Lexical access enhances the activation of predominant stress templates in infants

Author(s): Linda Garami, Anett Ragó, Ferenc Honbolygó and Valéria Csépe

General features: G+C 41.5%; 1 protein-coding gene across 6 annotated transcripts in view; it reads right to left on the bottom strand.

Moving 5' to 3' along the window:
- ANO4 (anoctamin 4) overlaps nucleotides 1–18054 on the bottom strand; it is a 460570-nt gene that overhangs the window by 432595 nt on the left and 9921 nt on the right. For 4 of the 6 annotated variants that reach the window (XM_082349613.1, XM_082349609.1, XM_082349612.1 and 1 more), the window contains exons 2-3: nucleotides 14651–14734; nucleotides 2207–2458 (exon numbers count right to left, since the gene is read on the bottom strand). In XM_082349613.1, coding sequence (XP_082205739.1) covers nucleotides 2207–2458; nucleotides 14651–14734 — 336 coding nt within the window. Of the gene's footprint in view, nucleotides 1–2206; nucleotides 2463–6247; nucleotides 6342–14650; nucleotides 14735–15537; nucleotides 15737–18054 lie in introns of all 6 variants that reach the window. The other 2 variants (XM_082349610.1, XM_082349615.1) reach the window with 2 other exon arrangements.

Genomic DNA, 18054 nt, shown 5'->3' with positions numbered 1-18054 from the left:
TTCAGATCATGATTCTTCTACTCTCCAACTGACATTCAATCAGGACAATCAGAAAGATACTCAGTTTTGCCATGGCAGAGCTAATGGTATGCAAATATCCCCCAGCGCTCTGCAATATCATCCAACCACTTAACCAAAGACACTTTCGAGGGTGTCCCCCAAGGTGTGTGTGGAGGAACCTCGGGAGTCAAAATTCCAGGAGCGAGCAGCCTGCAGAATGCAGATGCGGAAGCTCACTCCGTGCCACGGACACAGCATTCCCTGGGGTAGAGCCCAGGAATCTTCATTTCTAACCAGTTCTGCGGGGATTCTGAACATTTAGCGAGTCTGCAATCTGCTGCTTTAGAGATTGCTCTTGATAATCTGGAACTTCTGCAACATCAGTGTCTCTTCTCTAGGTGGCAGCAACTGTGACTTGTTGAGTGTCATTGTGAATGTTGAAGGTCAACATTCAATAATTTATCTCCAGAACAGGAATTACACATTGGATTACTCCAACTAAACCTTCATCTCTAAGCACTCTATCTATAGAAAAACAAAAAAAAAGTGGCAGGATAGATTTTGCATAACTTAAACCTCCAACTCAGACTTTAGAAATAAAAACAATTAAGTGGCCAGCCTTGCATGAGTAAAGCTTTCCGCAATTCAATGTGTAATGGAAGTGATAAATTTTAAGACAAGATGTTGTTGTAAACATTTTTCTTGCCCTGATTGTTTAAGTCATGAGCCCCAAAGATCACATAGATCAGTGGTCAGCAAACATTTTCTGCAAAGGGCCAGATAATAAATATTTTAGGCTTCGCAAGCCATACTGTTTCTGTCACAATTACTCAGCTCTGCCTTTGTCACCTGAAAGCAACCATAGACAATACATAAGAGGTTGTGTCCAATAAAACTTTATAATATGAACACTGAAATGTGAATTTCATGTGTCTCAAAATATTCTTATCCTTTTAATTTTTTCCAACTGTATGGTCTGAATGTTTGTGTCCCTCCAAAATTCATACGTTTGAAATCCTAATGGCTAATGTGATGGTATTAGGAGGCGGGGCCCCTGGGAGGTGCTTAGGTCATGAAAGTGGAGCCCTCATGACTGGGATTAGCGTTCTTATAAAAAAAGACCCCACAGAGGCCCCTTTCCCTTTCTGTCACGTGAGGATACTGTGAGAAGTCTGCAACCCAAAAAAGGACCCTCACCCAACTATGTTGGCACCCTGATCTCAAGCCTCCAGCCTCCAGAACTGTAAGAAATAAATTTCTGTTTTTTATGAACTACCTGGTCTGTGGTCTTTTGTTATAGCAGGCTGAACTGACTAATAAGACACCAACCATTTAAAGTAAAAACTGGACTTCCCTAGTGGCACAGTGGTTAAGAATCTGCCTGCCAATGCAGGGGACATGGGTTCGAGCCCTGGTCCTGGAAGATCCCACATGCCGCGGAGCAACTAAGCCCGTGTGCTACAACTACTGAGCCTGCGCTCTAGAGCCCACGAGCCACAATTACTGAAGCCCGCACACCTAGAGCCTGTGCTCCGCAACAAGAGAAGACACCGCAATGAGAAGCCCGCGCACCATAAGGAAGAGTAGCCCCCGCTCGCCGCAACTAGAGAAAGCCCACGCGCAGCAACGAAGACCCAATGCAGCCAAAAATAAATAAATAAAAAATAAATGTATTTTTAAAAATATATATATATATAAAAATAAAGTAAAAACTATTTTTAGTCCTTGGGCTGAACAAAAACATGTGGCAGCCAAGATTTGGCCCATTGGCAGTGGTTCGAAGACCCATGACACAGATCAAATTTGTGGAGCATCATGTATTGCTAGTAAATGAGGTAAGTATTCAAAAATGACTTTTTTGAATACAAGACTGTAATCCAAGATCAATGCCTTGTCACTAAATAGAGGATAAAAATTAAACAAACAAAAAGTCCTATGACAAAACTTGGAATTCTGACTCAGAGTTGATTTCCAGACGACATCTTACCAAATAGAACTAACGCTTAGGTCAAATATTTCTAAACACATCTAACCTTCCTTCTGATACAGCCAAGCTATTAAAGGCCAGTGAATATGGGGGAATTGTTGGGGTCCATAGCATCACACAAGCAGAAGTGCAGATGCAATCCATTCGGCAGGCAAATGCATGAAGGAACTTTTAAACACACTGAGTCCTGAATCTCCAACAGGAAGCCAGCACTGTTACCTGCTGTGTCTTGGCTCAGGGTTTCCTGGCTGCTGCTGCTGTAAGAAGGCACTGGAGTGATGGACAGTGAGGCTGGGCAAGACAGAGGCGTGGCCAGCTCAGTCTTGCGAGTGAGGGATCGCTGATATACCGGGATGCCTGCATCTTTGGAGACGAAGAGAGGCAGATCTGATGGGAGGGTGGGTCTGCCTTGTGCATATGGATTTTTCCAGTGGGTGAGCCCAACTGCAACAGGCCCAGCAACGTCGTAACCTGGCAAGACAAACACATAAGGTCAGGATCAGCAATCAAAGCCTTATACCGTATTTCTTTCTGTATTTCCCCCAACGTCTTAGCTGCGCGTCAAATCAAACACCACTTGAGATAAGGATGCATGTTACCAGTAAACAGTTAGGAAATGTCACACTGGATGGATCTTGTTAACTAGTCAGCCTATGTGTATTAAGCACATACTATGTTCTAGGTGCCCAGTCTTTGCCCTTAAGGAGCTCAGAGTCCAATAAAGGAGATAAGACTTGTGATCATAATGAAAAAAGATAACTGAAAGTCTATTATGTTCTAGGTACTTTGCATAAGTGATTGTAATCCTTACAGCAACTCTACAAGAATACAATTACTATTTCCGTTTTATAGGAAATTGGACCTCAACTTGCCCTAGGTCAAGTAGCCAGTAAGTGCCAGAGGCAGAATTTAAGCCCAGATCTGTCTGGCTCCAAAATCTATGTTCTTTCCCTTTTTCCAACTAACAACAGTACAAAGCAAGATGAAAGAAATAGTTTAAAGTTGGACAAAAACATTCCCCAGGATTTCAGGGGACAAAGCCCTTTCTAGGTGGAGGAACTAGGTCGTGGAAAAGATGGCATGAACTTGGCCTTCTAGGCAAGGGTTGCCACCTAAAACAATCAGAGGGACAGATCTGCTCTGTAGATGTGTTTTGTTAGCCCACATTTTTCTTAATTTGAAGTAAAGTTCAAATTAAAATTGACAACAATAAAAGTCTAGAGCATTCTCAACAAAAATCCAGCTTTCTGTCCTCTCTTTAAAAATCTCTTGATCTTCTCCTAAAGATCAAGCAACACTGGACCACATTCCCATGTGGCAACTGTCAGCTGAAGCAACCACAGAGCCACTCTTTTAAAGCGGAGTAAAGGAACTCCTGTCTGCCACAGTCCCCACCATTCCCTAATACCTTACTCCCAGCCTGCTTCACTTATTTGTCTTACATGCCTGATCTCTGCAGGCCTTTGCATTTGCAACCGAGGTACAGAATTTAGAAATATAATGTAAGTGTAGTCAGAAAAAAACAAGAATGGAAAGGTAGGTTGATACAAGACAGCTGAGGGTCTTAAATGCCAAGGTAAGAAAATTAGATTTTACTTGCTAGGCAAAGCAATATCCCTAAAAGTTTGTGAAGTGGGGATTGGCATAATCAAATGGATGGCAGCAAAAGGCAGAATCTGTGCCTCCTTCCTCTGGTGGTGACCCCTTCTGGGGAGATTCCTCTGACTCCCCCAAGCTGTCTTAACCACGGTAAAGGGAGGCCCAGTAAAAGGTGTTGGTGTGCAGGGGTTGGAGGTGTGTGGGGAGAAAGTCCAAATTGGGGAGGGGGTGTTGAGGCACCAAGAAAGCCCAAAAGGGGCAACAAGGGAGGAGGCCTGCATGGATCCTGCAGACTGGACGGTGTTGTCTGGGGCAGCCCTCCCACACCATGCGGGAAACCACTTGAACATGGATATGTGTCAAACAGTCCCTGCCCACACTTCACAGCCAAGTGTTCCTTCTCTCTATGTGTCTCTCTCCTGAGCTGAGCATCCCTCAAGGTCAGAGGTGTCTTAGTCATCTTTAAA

Infants develop different kinds of long-term linguistic representation as early as in their first year of life. We examined the interaction of early lexical access and prosodic processing. It is proposed that familiar word forms are stored in a protolexicon yet before linking any concepts to them, enabling early (proto)lexical segmentation from fluent speech. Additionally, previous results strengthened the fundamental contribution of speech prosody to segmentation in infants. Electrophysiological data show that the discrimination of illegal stress pattern elicits mismatch responses in infants, while the legally stressed stimulus does not. We assessed event related brain potentials reflecting assumed interaction between prosodic processing and lexical access. We hypothesised that significant neural responses might appear for the predominant stress pattern, when familiar words are presented. We investigated 10 and 6 months-old infants (18/17) presenting two stress variations of a frequent word in an acoustic passive oddball paradigm (400 items, deviant: p=25%). We compared results to earlier data using pseudo-word: ERPs to the familiar word with predominant stress pattern showed enhanced brain responses compared to the pseudo-word. We interpret this finding as elaborated and more flexible processing of words stress when lexical cues are available in this stage of development.